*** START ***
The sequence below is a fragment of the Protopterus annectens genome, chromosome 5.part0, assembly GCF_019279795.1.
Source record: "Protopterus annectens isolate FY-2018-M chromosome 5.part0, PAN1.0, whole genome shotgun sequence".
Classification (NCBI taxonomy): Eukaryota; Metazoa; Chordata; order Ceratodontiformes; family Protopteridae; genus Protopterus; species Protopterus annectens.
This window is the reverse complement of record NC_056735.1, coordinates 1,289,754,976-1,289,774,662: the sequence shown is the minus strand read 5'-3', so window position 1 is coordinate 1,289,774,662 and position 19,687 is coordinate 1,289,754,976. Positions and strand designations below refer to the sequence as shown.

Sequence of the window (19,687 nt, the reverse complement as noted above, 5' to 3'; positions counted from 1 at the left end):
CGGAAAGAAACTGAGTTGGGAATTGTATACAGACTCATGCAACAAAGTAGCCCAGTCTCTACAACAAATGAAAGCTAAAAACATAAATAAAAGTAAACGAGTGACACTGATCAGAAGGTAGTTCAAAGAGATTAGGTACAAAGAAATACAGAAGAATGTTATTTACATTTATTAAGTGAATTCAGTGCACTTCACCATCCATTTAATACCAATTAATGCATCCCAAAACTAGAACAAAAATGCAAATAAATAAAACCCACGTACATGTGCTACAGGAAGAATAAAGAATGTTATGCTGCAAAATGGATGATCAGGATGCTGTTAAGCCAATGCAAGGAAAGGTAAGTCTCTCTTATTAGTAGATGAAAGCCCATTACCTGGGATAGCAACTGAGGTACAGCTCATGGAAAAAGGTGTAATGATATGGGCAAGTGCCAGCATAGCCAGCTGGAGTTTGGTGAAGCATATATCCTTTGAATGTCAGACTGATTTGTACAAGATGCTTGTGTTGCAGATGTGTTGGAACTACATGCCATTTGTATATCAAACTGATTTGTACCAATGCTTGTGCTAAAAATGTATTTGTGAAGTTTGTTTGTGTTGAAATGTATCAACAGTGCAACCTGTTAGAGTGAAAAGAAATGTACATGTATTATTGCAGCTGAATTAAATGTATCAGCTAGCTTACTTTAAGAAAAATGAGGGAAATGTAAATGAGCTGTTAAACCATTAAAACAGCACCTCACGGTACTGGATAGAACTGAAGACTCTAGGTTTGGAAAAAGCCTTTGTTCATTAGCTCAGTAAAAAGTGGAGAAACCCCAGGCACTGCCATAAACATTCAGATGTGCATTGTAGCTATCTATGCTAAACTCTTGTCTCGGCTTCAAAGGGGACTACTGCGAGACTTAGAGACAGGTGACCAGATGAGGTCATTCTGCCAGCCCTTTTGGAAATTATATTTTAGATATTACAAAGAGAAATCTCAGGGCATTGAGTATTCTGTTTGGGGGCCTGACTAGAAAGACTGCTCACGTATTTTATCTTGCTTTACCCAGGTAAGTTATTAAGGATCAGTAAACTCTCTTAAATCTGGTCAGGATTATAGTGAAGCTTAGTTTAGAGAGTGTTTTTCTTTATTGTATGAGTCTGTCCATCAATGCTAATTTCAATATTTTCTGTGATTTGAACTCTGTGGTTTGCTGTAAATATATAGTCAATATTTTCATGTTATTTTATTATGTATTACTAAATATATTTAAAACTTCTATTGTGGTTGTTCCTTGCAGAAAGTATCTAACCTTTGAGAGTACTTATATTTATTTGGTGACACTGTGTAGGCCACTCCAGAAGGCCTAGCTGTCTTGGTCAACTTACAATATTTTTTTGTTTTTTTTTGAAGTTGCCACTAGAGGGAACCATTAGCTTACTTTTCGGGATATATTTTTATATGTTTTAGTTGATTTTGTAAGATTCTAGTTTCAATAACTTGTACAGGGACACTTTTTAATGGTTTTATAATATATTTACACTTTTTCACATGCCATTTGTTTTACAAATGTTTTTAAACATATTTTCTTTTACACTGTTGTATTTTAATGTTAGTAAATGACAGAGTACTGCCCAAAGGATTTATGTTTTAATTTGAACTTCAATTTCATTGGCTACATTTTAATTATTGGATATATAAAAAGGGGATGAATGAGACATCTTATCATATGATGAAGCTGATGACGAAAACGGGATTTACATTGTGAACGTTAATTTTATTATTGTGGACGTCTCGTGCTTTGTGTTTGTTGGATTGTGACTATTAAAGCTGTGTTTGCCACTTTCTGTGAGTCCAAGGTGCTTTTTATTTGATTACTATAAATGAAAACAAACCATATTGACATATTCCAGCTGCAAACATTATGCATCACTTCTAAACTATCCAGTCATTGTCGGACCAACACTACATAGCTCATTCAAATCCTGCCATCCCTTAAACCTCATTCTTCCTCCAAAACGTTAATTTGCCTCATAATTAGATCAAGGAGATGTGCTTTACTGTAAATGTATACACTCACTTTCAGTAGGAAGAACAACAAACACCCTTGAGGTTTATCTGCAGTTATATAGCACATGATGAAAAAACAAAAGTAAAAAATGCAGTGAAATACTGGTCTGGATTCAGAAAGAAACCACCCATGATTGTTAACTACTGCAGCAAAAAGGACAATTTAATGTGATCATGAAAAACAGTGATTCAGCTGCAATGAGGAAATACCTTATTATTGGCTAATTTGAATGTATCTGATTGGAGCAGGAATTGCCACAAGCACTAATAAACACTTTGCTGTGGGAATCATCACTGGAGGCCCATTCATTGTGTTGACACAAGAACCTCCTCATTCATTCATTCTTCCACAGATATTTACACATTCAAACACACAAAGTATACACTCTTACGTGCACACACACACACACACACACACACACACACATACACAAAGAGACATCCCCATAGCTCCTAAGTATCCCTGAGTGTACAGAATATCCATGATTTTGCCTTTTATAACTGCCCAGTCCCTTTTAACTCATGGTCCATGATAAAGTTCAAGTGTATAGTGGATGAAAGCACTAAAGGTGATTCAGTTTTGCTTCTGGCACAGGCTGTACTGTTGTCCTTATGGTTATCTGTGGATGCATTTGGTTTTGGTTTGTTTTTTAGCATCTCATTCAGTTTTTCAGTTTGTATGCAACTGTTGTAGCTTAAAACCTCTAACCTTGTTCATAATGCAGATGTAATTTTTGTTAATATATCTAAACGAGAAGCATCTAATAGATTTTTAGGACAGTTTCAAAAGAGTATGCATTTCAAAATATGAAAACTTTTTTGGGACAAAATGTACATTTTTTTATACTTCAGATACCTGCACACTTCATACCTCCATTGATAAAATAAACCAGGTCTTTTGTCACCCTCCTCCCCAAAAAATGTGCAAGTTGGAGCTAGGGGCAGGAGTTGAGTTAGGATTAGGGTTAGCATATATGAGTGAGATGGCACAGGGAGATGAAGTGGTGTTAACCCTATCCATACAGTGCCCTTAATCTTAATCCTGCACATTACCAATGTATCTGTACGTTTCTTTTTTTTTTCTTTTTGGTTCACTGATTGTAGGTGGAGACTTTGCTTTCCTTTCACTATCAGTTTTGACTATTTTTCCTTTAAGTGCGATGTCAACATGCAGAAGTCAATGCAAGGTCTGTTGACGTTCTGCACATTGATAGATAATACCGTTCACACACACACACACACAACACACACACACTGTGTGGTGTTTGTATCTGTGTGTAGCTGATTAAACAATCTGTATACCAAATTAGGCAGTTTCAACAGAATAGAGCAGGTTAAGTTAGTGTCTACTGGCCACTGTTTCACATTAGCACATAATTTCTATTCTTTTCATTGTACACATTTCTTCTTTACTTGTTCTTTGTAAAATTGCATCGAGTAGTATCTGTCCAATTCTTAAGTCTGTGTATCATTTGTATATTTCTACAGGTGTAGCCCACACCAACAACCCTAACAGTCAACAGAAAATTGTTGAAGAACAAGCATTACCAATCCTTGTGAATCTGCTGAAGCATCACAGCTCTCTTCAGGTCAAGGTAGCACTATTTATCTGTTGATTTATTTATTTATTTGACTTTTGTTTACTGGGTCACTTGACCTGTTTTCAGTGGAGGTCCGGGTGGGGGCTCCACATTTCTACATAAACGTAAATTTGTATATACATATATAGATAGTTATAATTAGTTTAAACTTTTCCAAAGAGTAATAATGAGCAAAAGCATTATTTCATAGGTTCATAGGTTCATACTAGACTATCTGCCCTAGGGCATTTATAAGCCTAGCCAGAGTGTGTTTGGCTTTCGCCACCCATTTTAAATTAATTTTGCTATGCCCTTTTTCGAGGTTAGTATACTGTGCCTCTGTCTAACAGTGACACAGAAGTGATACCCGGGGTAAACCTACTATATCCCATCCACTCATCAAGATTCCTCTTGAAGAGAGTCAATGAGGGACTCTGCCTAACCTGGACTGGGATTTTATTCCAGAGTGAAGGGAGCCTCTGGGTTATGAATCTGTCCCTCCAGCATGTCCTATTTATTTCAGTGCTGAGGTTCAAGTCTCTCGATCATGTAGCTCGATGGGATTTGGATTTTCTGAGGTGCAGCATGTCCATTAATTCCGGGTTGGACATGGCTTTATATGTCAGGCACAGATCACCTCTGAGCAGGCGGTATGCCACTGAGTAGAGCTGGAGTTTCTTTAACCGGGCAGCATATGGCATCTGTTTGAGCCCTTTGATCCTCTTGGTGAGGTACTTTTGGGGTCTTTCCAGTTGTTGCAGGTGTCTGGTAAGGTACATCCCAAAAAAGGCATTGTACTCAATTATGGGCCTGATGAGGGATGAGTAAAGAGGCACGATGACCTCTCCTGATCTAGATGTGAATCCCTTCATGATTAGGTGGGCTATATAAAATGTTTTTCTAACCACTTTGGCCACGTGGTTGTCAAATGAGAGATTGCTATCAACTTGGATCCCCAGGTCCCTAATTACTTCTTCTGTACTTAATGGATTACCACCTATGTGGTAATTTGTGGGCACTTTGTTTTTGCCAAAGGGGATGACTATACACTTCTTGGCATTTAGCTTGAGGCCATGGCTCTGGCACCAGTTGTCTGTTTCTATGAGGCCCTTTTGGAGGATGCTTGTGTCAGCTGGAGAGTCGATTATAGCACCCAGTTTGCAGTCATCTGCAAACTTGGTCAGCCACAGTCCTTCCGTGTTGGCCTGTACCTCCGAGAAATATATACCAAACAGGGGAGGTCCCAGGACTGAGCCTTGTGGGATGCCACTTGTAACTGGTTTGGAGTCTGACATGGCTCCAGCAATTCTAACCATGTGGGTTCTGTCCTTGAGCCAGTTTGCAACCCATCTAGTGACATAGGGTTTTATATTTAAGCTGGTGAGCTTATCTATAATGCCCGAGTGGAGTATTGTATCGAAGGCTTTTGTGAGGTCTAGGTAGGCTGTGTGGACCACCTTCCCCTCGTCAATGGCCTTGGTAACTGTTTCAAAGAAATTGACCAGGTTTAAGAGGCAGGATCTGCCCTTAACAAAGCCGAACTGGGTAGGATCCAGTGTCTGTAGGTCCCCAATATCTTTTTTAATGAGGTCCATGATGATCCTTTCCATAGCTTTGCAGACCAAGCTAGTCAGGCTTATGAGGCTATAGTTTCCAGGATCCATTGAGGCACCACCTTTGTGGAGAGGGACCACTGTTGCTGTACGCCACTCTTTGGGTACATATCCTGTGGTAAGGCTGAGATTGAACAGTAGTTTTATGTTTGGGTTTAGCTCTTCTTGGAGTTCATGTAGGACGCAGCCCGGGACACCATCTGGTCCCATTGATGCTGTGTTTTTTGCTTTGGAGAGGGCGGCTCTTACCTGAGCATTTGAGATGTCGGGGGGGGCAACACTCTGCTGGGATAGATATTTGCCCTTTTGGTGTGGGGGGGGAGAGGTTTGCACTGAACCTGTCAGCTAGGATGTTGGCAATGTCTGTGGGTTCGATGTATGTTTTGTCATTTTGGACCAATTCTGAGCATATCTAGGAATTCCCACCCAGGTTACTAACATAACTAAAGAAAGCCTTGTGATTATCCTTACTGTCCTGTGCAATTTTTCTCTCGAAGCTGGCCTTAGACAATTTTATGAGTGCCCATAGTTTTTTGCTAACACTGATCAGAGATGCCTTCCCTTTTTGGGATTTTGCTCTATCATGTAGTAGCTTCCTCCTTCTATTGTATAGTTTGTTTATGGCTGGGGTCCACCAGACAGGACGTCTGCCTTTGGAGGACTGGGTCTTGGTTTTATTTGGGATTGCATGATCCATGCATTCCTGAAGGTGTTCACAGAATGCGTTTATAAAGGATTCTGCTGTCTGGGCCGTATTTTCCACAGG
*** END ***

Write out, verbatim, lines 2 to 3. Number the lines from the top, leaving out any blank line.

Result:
Source record: "Protopterus annectens isolate FY-2018-M chromosome 5.part0, PAN1.0, whole genome shotgun sequence".
Classification (NCBI taxonomy): Eukaryota; Metazoa; Chordata; order Ceratodontiformes; family Protopteridae; genus Protopterus; species Protopterus annectens.